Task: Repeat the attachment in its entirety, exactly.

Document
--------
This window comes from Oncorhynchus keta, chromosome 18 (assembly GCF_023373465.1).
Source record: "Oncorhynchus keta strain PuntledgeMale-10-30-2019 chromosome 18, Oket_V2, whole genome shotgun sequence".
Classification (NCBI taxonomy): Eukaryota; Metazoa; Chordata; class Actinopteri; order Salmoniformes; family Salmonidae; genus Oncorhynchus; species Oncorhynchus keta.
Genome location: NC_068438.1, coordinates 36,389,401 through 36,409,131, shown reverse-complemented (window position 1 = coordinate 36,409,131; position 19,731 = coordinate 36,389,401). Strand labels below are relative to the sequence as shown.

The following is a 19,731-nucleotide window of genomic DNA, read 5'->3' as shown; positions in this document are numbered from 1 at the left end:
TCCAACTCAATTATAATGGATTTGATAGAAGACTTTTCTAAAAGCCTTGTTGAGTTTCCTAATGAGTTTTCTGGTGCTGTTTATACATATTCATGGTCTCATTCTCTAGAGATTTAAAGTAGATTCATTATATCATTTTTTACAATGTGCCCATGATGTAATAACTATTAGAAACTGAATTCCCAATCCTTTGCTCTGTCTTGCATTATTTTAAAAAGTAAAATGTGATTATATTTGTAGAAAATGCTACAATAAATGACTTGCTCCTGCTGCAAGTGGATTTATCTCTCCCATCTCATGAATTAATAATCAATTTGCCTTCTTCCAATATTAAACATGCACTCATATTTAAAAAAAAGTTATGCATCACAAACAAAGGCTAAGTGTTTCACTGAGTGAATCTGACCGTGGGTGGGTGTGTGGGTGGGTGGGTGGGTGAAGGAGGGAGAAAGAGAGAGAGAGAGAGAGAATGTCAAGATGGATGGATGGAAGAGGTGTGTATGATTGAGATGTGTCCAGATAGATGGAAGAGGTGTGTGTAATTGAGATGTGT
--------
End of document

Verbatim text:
This window comes from Oncorhynchus keta, chromosome 18 (assembly GCF_023373465.1).
Source record: "Oncorhynchus keta strain PuntledgeMale-10-30-2019 chromosome 18, Oket_V2, whole genome shotgun sequence".
Classification (NCBI taxonomy): Eukaryota; Metazoa; Chordata; class Actinopteri; order Salmoniformes; family Salmonidae; genus Oncorhynchus; species Oncorhynchus keta.
Genome location: NC_068438.1, coordinates 36,389,401 through 36,409,131, shown reverse-complemented (window position 1 = coordinate 36,409,131; position 19,731 = coordinate 36,389,401). Strand labels below are relative to the sequence as shown.

The following is a 19,731-nucleotide window of genomic DNA, read 5'->3' as shown; positions in this document are numbered from 1 at the left end:
TCCAACTCAATTATAATGGATTTGATAGAAGACTTTTCTAAAAGCCTTGTTGAGTTTCCTAATGAGTTTTCTGGTGCTGTTTATACATATTCATGGTCTCATTCTCTAGAGATTTAAAGTAGATTCATTATATCATTTTTTACAATGTGCCCATGATGTAATAACTATTAGAAACTGAATTCCCAATCCTTTGCTCTGTCTTGCATTATTTTAAAAAGTAAAATGTGATTATATTTGTAGAAAATGCTACAATAAATGACTTGCTCCTGCTGCAAGTGGATTTATCTCTCCCATCTCATGAATTAATAATCAATTTGCCTTCTTCCAATATTAAACATGCACTCATATTTAAAAAAAAGTTATGCATCACAAACAAAGGCTAAGTGTTTCACTGAGTGAATCTGACCGTGGGTGGGTGTGTGGGTGGGTGGGTGGGTGAAGGAGGGAGAAAGAGAGAGAGAGAGAGAGAATGTCAAGATGGATGGATGGAAGAGGTGTGTATGATTGAGATGTGTCCAGATAGATGGAAGAGGTGTGTGTAATTGAGATGTGT